DALLAS - The city of Dallas is in bad shape when it comes to crosswalks and sidewalk ramps.
The city manager says there's not enough money to solve the problem.
City staff revealed on Monday that the city would need $54 million to install all of the ramps needed to comply with the federal ADA law on the books for more than 30 years.
Dallas City Councilman Chad West is frustrated that city management did not agree with making pedestrians a priority in response to a recent audit.
"From what I heard is we will put pedestrians in with everyone else, cars, trains bicycles, 18-wheelers. That is not what auditor or Federal Highway Safety recommends," he said. "They recommend pedestrians are prioritized."
West says the current approach continues to put walkers at risk in a city that historically has struggled to improve its walkability.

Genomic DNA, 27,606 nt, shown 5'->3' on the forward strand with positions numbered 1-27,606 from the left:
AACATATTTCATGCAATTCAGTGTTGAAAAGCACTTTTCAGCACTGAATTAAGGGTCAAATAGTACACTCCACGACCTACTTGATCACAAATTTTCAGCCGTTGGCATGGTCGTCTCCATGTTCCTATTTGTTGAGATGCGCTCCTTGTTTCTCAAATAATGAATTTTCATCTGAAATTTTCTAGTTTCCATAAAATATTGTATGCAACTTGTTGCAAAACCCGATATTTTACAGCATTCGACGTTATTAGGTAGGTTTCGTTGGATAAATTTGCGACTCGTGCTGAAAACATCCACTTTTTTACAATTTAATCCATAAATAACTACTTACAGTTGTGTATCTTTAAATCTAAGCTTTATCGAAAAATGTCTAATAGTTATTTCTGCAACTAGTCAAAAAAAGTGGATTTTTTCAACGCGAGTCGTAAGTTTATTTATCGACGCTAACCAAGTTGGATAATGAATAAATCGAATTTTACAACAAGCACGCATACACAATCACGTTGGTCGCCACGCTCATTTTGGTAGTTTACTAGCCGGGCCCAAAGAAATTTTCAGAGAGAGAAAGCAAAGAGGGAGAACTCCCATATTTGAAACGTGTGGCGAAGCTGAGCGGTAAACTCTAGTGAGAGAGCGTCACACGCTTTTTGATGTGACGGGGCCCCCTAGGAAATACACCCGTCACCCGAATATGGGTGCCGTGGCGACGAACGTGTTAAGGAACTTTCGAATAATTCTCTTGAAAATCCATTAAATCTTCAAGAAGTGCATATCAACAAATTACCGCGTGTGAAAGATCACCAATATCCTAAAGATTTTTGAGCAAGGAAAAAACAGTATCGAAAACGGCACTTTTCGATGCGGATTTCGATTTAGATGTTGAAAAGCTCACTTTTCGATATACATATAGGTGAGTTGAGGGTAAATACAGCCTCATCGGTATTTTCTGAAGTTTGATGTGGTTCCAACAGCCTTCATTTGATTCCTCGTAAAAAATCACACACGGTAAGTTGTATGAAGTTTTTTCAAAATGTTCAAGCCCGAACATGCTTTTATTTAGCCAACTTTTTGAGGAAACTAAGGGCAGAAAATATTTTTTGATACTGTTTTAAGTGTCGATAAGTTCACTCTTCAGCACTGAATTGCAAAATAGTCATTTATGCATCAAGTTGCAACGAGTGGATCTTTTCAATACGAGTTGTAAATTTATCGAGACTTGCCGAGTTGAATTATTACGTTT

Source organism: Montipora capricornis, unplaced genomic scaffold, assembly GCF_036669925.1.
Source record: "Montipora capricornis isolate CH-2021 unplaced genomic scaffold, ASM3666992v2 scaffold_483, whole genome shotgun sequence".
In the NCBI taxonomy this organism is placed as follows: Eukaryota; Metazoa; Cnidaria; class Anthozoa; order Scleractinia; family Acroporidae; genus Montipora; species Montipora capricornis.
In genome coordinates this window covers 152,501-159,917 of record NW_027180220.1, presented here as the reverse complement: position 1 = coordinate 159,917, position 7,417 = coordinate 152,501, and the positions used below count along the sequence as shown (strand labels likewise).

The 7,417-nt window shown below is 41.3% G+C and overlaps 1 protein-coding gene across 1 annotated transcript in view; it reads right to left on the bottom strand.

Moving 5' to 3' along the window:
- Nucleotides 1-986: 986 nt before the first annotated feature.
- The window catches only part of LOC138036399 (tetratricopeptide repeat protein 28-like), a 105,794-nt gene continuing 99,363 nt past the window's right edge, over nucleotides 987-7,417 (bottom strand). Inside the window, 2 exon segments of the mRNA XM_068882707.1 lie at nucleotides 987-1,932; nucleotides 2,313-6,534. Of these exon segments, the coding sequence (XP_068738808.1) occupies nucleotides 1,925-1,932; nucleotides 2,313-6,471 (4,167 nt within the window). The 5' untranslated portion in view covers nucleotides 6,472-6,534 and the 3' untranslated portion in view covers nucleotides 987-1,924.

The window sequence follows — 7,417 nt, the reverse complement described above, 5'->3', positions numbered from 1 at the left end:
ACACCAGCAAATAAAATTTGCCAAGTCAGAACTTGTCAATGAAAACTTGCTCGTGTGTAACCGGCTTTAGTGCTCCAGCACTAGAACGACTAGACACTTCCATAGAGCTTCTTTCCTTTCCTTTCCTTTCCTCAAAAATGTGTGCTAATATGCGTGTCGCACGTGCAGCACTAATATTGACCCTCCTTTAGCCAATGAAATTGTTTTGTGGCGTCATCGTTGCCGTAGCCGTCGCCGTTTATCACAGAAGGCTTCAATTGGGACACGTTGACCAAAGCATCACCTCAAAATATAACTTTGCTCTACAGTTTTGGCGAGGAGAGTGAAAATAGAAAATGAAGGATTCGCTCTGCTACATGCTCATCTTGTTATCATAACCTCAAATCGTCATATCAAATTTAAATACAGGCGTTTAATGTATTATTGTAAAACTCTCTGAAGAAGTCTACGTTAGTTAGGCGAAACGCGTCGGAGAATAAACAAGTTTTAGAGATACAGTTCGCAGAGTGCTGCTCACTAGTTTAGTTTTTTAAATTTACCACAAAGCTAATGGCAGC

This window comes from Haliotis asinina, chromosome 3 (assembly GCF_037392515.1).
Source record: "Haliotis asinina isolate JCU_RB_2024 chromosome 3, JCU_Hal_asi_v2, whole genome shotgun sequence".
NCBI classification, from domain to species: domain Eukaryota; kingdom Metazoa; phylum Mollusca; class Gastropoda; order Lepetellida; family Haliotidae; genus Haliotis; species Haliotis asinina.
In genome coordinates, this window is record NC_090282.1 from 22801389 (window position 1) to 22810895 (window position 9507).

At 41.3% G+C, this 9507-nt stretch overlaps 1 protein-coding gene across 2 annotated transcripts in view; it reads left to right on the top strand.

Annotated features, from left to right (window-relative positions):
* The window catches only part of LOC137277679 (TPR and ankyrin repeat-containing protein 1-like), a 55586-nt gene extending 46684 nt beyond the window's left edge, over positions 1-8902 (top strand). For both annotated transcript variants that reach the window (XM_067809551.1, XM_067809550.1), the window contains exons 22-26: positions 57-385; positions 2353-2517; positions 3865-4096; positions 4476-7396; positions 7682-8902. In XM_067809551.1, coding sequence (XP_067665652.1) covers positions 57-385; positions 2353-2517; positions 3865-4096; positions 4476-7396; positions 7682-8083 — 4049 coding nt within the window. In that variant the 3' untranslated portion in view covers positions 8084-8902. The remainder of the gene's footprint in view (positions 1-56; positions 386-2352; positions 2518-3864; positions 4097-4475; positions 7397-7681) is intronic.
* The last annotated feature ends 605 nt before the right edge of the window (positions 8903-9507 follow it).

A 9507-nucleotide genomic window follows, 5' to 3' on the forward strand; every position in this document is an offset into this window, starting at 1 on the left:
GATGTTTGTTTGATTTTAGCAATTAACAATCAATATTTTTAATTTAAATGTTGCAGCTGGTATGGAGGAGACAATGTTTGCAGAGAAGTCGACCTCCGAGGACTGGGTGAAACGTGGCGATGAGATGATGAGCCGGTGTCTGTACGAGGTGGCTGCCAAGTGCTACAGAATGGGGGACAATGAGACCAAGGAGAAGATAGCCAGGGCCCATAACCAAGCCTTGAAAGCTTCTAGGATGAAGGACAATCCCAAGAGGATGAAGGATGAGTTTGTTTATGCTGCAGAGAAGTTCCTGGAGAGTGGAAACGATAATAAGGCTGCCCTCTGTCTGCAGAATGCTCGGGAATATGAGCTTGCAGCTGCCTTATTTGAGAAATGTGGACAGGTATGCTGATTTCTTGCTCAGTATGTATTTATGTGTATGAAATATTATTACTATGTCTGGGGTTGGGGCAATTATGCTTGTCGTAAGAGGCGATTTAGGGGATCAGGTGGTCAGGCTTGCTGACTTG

Dallas has the fifth-highest pedestrian fatality rate out of the 25 largest U.S. cities.
"If it is between a car and pedestrian, who will win? So we should always prioritize pedestrians, and everyone else can get behind them, in my opinion," West said.
Outgoing Dallas CFO Elizabeth Reich tried to explain that it comes down to dollars.
"In the past, we've agreed with anything. It's a great idea. But it is a mistake to agree when we don't have the resources, technology, staffing to implement it," she said. "Because then, we are held accountable for implementing it."
The audit found a backlog of 1,500 crosswalks in need of new pavement markings. When the markings wear out, they lose reflectivity and can become slippery.
West said he does not buy the excuse that the city doesn't have the money to do better.
"We’ve got enough resources to stripe lanes for cars," he said. "I can't drive on a single street without double lanes, dotted lines, stop signs. But we can't stripe crosswalks and make ADA ramps?"
It may now be up to council members to look for ways to fund pedestrian safety in the upcoming budget negotiations.